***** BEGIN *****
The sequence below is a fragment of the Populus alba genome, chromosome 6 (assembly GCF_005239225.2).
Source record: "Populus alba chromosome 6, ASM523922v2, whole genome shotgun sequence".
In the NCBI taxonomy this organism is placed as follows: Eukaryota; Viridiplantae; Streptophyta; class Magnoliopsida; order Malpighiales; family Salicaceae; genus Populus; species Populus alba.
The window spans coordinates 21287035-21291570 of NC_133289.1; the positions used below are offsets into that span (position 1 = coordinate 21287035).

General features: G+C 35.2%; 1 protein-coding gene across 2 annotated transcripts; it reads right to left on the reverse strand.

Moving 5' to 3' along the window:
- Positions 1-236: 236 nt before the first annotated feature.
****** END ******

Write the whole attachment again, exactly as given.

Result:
The sequence below is a fragment of the Populus alba genome, chromosome 6 (assembly GCF_005239225.2).
Source record: "Populus alba chromosome 6, ASM523922v2, whole genome shotgun sequence".
In the NCBI taxonomy this organism is placed as follows: Eukaryota; Viridiplantae; Streptophyta; class Magnoliopsida; order Malpighiales; family Salicaceae; genus Populus; species Populus alba.
The window spans coordinates 21287035-21291570 of NC_133289.1; the positions used below are offsets into that span (position 1 = coordinate 21287035).

General features: G+C 35.2%; 1 protein-coding gene across 2 annotated transcripts; it reads right to left on the reverse strand.

Moving 5' to 3' along the window:
- Positions 1-236: 236 nt before the first annotated feature.